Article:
|Abstract: Psychological assessment of capability across cultures is a difficult process. It is often muddled by the ethnocentric content laden approaches used to assess the cognitive abilities of people in different cultures. The current study is designed to be content centric by keeping it consistent to previous studies such as Moral dilemma problems in Mexicali (Commons, Galaz-Fontes, & Morse, 2006) and previous Nepal studies (Giri, Commons, & Tuladhar, June 2014; Upadhyaya, Giri & Commons, 2014). Forty non-literate Nepalese adults were given two stage-based isolation of variables instruments. Both the thatched roof problem and laundry problem were derived from Inhelder and Piaget’s (1958) pendulum problem. These simple causality detecting problems were put into behavioral developmental form. The thatched roof problem, very similar to laundry only differing in context, was used as the training instrument. Thatched roof was administered individually. Laundry instrument was used as a transfer task. Laundry instrument was gamified and the correct responses were reinforced with money. For the laundry task, the participants were divided into groups such that the participants could win points for the group for each correct answer. The winning group won additional reinforcement as bonus to be divided equally among all group members.|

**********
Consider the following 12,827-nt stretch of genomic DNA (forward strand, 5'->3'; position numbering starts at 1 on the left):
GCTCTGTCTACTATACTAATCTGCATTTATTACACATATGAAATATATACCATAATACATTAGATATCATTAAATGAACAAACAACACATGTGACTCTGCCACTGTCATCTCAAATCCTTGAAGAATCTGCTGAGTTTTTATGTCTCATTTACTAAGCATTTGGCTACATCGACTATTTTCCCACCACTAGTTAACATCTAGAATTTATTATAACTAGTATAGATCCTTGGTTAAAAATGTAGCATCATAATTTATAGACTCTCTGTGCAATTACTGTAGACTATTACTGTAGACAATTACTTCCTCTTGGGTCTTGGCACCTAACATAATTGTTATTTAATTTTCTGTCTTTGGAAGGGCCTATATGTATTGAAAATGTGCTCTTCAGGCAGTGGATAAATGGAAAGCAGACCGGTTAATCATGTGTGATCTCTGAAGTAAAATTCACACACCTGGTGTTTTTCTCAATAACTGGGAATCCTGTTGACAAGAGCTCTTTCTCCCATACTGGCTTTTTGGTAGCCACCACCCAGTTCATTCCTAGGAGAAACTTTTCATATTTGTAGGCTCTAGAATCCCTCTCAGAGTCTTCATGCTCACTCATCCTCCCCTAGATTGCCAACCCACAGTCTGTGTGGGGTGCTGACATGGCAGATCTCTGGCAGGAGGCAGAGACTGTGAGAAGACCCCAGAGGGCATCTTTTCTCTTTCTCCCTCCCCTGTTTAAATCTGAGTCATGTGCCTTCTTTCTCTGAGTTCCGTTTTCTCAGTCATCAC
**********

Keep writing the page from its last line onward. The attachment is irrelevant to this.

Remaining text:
Changing Single Subject Data Into Group Designs for Showing Intervention Effectiveness
|Disti Adhikari (Colby-Sawyer College), MICHAEL LAMPORT COMMONS (Harvard Medical School)|
Although individual charting can be an effective way to demonstrate progress, it does not allow for comparisons of effectiveness using traditional statistical standards. Due to the increasing need for evidence of effectiveness of interventions it is important that there be a way to compare interventions. Therefore, this paper proposes a method to aggregate individual data into group data. First, an individuals progress is documented along a behavioral-developmental sequence, using the Model of Hierarchical Complexity (MHC). Sequencing through MHC is important because acquisition of individual, possibly helpful behaviors does not always represent development. A behavioral aim can then be selected and behavior can be tracked depending on whether developmental tasks are completed. The effects of contingent reinforcement and training on correct response is analyzed. It is then demonstrated how to specify regression to estimate progress in a subdomain, and how to generalize findings to all participants. The implications and limitations of this method and future directions are discussed.